“DIVE” Reflection: Describe, Interpret, Verify, Evaluate

While hanging out with friends at a café in the evening, the kitchen was already closed, but I had not yet eaten dinner. So, around 9:30 PM, I briefly left the group to grab a meal from one of the small food stalls/shops within the nearby subway station. From the recommendation of a friend, I headed towards an Israeli street-food vendor. What commenced is comical in hindsight, but in the moment, somewhat frustrating and confusing.


  • At this time, I’m extremely hungry and becoming even slightly dizzy, since I had eaten a small lunch and I miscalculated the kitchen closing time of the café.
  • The surrounding station is loud per usual, but in this case, it is especially hard to hear the employee behind the counter who is moving around and speaking very quickly.
  • The employee and his colleague were speaking another language amongst themselves, and the man has a very thick accent when speaking in German.
  • With the noise, the movement, and the accent, other customers also appear to have a difficult time understanding and are repeatedly asking for clarification.

    During the whole process of ordering and waiting for my order, the employee took orders, prepared, and served several later customers first, leaving me waiting (eventually alone) for an extra 10 or so minutes. Though working hurriedly, he would periodically stop and directly turn to face me, asking where I was from and what I was doing in Vienna—he had correctly sensed that I was a foreigner, probably from the clarifying questions that I asked, although others were asking similar clarifications to correctly understand the man. Therefore, it puzzled me how he gleaned I was a foreigner, as my behavior did not differ from other customers simply ordering, asking questions, and waiting. Not knowing the employee, I was reluctant to just outrightly declare that I’m from the US, so I hesitated for a moment, and instead replied, “England.” Though polite, I was trying to avoid conversation. A minute later, he once again completely stopped, leaned forward over the counter, and informally asked me, “Bist du Rumänin?” (“Are you Romanian?”) This especially confused me, because to my knowledge, I didn’t look at all similar to Romanians I have met or my expectations of a typical Romanian appearance. Several more minutes later, when I was finally paying, I misunderstood something he said, and then he appeared frustrated and started to speak to me in Russian, demanding, “OK, do you understand!?” By this point, I was just very confused and hungry, so each question increasingly caught me off guard. I hurriedly paid and left—but admittedly, the food was delicious!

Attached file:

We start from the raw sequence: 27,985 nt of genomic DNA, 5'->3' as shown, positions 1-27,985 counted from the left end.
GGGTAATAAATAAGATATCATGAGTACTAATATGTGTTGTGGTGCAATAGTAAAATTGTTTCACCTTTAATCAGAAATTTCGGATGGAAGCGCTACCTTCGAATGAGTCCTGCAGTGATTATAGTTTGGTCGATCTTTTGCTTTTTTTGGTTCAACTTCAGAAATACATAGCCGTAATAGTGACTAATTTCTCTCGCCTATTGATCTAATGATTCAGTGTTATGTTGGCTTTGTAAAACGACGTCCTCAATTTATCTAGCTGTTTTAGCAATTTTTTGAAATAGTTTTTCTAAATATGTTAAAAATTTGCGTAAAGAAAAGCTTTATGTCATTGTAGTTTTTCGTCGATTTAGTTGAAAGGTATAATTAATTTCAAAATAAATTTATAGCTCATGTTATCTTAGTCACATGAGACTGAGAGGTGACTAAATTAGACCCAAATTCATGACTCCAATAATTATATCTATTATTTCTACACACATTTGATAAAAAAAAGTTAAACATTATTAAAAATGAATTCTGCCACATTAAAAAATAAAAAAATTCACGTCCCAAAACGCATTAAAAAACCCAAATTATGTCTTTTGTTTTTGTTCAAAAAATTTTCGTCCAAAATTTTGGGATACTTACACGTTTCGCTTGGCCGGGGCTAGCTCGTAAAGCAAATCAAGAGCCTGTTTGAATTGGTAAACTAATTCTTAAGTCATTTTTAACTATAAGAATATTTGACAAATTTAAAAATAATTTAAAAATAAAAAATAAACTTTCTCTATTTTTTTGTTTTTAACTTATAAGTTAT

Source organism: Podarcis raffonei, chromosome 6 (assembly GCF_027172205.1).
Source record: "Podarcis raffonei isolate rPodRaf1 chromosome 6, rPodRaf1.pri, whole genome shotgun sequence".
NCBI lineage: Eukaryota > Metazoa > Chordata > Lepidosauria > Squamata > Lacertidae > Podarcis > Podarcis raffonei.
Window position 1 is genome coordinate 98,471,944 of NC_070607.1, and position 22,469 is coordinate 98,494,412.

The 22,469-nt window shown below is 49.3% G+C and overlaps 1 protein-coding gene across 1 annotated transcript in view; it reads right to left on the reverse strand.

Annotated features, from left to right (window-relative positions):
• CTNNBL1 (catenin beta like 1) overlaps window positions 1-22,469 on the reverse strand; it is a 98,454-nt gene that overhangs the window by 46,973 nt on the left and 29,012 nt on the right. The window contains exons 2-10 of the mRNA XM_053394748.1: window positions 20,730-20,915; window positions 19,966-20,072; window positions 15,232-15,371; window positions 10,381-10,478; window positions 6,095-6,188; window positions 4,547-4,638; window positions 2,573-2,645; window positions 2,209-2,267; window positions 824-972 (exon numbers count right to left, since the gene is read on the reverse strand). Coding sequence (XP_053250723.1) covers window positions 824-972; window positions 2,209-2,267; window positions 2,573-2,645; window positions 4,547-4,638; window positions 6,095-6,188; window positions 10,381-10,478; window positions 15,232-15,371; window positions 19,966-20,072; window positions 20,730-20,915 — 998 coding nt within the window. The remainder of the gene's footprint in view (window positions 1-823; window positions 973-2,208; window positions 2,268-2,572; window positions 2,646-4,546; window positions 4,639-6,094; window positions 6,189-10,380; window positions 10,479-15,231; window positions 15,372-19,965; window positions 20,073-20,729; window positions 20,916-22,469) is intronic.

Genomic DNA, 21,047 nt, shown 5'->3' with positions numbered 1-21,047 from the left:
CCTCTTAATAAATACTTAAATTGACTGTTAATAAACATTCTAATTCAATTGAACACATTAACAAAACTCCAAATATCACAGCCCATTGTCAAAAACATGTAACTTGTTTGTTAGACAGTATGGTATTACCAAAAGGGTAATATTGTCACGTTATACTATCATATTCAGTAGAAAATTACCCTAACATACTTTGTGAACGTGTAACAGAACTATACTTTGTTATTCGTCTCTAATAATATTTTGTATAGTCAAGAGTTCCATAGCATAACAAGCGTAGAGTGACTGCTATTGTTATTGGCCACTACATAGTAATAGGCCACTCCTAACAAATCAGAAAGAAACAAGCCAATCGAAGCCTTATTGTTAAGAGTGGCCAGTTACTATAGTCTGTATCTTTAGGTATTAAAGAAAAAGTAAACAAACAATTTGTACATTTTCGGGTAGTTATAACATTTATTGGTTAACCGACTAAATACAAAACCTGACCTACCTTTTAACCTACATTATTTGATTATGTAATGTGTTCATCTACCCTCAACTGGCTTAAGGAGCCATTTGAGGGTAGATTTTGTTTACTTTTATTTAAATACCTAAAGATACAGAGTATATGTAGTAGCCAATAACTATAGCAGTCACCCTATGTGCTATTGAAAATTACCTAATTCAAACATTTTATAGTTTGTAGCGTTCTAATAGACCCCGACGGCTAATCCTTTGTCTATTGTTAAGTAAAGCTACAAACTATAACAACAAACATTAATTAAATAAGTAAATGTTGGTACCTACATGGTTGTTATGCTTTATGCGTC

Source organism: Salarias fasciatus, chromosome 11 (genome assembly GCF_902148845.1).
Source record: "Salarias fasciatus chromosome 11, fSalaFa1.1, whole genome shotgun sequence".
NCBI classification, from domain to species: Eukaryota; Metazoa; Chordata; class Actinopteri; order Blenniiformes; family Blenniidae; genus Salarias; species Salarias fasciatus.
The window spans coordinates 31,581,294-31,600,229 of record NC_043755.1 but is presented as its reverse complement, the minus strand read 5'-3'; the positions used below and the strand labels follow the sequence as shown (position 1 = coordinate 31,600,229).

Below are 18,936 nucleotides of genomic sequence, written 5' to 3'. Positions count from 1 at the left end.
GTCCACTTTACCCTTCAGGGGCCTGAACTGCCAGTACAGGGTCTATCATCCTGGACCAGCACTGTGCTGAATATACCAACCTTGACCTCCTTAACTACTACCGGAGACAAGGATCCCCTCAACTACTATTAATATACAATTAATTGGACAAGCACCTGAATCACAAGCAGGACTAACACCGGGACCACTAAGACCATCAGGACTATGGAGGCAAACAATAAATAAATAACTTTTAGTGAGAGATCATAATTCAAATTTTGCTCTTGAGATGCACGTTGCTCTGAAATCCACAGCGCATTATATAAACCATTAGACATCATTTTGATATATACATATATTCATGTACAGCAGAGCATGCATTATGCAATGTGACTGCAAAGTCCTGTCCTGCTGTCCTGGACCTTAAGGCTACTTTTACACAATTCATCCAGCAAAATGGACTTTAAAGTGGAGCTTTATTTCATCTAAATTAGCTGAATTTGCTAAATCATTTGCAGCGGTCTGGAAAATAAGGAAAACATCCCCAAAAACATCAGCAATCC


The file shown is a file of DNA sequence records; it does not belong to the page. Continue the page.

• The employee is taking some kind of special interest or curiosity about me—why is he starting and finishing all the orders of later customers after I’ve already ordered, leaving me waiting longer than others and then eventually, waiting alone at the stand?
  • Is the special interest just innocent curiosity, romantic interest, simple dislike, or something more calculated or even sinister? It seems like this situation/interaction is purposeful on his part.
  • He really is persistent to find out where I’m from, and although I am politely avoiding a conversation, he keeps pressing the matter—meaning that he either doesn’t notice my discomfort or doesn’t care.
  • While I don’t feel unsafe, I’m not completely comfortable with the situation.

    Verification: Several days later, I was a staff member at a two-day worship-music conference, organized by the Viennese diocese and several churches. I met a fellow staff member from Linz, Austria, about an hour away by train. We were chatting, and I told him this story from several days earlier. However, when I mentioned the man’s question about being Romanian, the fellow employee agreed that I could pass for Romanian—to my increased confusion! He explained that, especially in Transylvania, there are more ‘Nordic-looking’ Romanians due to migration in the past centuries and that Romanians are phenotypically more diverse than I otherwise anticipated. Turns out, this employee himself was Romanian, but otherwise matched the stereotypical ‘German’ or ‘Austrian’ look.

  • With this new knowledge, the questions themselves seemed less random, but still confusing, especially as to why the man was so insistent and intense.
  • But in hindsight, the situation seems more amusing than alarming, although it was uncomfortable in the moment.
  • Makes for an interesting story at least!